Movie Credits: Paramount Pictures
The "Mouth of Truth" is the name of a particularly famous and mysterious Roman monument located in the portico of Santa Maria in Cosmedin. Strolling in this area it is absolutely worth stopping for a while to try and see if what the legend tells is true! According to tradition, in fact, by inserting the hand into the mouth of this hieratic and marble face, if you lie, the hand will not be returned and the mouth will hold it back!
It is a real "test of truth" which has also exercised its fascination in the world of cinema. You will surely know "Roman Holiday", whose original title is Roman Holiday, a 1953 film directed by William Wyler and starring Gregory Peck and Audrey Hepburn.
Well, one of the most important scenes of the film was shot near this stone mouth, let's face it, a little disturbing. Gregory Peck tells Audrey that according to tradition, putting his hand into the mouth of truth, it will swallow her if she is lying. Legend or not, it is therefore not worthwhile to tell a few lies in front of this monument! It is also said that Hepburn during the shooting was the victim of a joke: Joe, this is the name of the male protagonist, will pretend that her hand remains stuck in the jaws of the monument. It seems that the beautiful actress got really scared, which helped to make this scene particularly spontaneous and realistic.
But what is the Mouth of Truth? It is a marble mask inserted in the walls of the pronaos of the church of Santa Maria in Cosmedin. It represents a bearded face and can be variously interpreted as Jupiter Ammon or more simply as an oracle. It has been in its present location since the seventeenth century, while originally it was a manhole of the classical age. As usual, the manholes were then decorated with the symbolic image of a river god or linked to the symbolism of water. In the 11th century, the medieval mentality led to dressing the Mouth of Truth with an oracular and magical nature.
Among other things, some medieval sources tell the historical events of the past by inserting this monument in the narration. Julian the Apostate, believed to be a supporter of paganism, would also have lived experiences related to the Mouth of Truth. Here, he would have hidden the devil under the clothes of Mercury, god of the pagan pantheon, and behind the mask he would have held the hand of the emperor deceiving him. But why was the emperor near the monument? Giuliano would have made fun of a woman by cheating her and therefore had to swear her good intentions before this oracle. The devil would consequently take advantage of the story, pretending to be Mercury, a god who had relations with commerce, and promising him a good outcome if the emperor had restored paganism.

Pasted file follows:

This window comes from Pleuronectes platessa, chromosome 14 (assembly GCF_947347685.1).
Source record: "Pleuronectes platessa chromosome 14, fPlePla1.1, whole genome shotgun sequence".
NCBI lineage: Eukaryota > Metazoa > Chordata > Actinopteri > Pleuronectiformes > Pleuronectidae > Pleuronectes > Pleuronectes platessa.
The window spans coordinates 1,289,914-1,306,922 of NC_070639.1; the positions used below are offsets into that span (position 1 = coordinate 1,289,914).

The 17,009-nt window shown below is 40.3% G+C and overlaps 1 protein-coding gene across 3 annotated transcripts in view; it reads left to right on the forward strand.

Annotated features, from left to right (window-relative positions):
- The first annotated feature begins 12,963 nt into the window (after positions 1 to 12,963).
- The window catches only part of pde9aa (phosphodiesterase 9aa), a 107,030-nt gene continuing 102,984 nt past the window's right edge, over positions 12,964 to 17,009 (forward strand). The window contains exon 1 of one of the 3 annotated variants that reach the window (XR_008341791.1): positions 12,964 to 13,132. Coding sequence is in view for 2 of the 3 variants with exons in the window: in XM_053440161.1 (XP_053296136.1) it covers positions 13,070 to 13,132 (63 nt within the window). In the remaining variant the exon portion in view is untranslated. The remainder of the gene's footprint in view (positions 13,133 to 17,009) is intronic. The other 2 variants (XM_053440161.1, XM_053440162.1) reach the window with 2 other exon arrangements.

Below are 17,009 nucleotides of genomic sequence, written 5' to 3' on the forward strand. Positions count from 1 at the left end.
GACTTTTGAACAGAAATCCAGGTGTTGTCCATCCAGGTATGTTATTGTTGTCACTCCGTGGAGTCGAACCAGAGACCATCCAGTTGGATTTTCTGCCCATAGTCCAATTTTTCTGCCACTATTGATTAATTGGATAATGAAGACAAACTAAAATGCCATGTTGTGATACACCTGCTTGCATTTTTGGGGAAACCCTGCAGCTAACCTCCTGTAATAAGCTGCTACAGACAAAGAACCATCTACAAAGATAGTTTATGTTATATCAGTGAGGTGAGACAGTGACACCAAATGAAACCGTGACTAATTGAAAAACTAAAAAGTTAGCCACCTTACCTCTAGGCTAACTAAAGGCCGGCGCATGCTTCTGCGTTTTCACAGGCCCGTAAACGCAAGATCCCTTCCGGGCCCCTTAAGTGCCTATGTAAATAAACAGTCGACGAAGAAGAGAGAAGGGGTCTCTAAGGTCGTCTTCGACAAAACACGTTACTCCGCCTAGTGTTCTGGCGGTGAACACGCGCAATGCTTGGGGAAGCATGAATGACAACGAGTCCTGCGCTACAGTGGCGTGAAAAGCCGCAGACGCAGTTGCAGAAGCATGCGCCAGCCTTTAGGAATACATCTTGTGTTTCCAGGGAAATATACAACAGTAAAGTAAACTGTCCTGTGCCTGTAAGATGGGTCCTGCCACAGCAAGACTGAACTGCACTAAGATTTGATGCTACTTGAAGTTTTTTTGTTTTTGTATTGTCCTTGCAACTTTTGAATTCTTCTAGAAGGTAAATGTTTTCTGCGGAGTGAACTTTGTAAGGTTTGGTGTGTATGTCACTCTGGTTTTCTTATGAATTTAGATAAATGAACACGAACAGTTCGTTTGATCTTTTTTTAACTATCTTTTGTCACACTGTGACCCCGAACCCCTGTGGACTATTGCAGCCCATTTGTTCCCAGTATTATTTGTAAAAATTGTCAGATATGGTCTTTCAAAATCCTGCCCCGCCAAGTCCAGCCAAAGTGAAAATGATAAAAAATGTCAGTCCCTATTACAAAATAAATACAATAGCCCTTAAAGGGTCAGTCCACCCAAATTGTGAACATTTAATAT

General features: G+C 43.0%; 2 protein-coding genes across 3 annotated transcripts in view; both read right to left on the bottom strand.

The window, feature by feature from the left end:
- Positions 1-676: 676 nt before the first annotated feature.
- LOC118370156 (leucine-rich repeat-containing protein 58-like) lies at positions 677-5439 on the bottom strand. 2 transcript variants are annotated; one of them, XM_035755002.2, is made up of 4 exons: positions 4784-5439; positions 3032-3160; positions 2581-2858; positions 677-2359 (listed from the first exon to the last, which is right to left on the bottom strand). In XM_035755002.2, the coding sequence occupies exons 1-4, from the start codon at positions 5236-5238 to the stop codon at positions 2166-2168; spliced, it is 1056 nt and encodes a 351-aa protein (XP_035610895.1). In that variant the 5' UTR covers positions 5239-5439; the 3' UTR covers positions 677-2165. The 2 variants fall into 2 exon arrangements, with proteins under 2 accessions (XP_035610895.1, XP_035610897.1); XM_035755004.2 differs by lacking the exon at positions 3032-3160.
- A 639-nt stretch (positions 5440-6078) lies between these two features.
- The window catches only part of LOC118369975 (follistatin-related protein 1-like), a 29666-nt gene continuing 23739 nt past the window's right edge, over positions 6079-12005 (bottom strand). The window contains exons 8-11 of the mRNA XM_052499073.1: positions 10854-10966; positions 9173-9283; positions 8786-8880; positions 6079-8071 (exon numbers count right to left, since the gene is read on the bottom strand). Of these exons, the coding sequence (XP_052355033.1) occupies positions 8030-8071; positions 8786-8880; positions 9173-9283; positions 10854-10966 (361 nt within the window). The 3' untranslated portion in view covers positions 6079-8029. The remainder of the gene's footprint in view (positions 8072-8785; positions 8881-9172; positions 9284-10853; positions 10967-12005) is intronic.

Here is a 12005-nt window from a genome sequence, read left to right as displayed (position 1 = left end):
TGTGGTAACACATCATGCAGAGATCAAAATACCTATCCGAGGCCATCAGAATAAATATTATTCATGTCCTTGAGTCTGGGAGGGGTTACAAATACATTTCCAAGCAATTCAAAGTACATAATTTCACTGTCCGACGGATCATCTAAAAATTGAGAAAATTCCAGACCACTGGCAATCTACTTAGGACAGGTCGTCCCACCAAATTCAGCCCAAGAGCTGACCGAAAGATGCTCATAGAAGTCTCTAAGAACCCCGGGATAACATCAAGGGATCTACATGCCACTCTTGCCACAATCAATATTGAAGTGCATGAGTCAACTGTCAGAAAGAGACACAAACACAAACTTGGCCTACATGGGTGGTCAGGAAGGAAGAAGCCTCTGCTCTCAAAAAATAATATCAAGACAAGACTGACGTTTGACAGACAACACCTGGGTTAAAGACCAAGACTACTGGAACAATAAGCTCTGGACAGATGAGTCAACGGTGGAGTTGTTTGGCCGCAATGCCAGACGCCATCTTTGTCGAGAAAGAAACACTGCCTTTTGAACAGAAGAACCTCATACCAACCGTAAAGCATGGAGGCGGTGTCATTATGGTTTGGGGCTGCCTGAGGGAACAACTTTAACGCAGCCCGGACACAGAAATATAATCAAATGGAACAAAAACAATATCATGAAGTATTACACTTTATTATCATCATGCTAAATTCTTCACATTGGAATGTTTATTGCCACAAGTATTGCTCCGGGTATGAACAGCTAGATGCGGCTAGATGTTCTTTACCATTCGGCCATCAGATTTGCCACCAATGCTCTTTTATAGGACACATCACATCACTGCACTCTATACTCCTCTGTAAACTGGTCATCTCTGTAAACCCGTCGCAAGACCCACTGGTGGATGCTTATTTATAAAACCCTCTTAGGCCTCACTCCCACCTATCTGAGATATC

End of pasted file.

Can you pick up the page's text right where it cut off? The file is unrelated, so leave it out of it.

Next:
This is not the only medieval testimony of the fame of the Bocca della Verità. It seems that Virgilio Grammatico was the father of this simulacrum. We are in the sixth century and Grammatico is one of the scholars of the time. Expert in magic, he would have built this Mouth of stone just to test the good faith of those who underwent such a test. Wives and husbands who doubted the fidelity of their spouse would thus have incontrovertible proof of the good intentions of the other.
Renaissance sources also tell of this mouth that aroused the curiosity of European travelers of the time who went to visit the city and there were many stories that flourished around this emblematic monument, which still arouses today, if not fear or fear, certainly so much, so much curiosity! Raise, oops, your hand, who has never succumbed to the temptation to insert their palm inside the stone jaws.